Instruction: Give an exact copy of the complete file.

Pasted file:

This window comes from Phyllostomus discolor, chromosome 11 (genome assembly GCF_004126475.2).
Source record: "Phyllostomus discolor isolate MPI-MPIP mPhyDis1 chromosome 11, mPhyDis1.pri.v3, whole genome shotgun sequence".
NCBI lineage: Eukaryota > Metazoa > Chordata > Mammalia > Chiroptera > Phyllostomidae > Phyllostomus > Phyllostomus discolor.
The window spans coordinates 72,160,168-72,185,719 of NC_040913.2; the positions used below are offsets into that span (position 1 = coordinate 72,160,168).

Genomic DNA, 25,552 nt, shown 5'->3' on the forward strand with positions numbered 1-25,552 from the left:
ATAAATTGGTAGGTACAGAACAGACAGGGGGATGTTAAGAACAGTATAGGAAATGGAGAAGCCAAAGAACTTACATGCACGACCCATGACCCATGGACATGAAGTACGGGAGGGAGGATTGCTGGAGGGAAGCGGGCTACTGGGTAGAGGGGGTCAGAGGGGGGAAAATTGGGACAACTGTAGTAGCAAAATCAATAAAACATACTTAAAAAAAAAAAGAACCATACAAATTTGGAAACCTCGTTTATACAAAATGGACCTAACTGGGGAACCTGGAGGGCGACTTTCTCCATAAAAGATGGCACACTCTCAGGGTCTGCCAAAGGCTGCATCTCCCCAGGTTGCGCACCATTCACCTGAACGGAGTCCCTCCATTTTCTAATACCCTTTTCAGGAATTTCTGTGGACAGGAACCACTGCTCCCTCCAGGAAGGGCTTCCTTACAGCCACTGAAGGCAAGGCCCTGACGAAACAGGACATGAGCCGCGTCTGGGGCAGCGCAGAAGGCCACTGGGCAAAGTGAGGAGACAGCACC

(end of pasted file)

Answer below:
This window comes from Phyllostomus discolor, chromosome 11 (genome assembly GCF_004126475.2).
Source record: "Phyllostomus discolor isolate MPI-MPIP mPhyDis1 chromosome 11, mPhyDis1.pri.v3, whole genome shotgun sequence".
NCBI lineage: Eukaryota > Metazoa > Chordata > Mammalia > Chiroptera > Phyllostomidae > Phyllostomus > Phyllostomus discolor.
The window spans coordinates 72,160,168-72,185,719 of NC_040913.2; the positions used below are offsets into that span (position 1 = coordinate 72,160,168).

Genomic DNA, 25,552 nt, shown 5'->3' on the forward strand with positions numbered 1-25,552 from the left:
ATAAATTGGTAGGTACAGAACAGACAGGGGGATGTTAAGAACAGTATAGGAAATGGAGAAGCCAAAGAACTTACATGCACGACCCATGACCCATGGACATGAAGTACGGGAGGGAGGATTGCTGGAGGGAAGCGGGCTACTGGGTAGAGGGGGTCAGAGGGGGGAAAATTGGGACAACTGTAGTAGCAAAATCAATAAAACATACTTAAAAAAAAAAAGAACCATACAAATTTGGAAACCTCGTTTATACAAAATGGACCTAACTGGGGAACCTGGAGGGCGACTTTCTCCATAAAAGATGGCACACTCTCAGGGTCTGCCAAAGGCTGCATCTCCCCAGGTTGCGCACCATTCACCTGAACGGAGTCCCTCCATTTTCTAATACCCTTTTCAGGAATTTCTGTGGACAGGAACCACTGCTCCCTCCAGGAAGGGCTTCCTTACAGCCACTGAAGGCAAGGCCCTGACGAAACAGGACATGAGCCGCGTCTGGGGCAGCGCAGAAGGCCACTGGGCAAAGTGAGGAGACAGCACC